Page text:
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Campaign Brief (AUS/NZ) Online.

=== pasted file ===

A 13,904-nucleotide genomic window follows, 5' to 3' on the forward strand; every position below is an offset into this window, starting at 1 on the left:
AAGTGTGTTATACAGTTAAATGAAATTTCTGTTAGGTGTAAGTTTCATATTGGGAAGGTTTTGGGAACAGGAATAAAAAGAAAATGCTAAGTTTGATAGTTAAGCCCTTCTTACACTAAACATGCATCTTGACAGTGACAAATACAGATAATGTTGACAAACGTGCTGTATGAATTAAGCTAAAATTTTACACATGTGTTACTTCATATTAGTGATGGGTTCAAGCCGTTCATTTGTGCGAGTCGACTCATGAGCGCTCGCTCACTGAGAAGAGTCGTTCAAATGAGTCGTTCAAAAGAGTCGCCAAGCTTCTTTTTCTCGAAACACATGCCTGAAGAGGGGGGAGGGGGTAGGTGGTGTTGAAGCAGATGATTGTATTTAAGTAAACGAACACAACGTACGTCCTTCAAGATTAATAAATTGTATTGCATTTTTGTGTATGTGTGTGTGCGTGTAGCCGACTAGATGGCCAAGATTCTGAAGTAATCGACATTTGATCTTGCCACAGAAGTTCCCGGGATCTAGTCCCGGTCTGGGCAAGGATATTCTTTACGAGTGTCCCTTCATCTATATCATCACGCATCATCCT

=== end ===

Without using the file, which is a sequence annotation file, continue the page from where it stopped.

Campaign Brief Magazine : Nov Dec 2010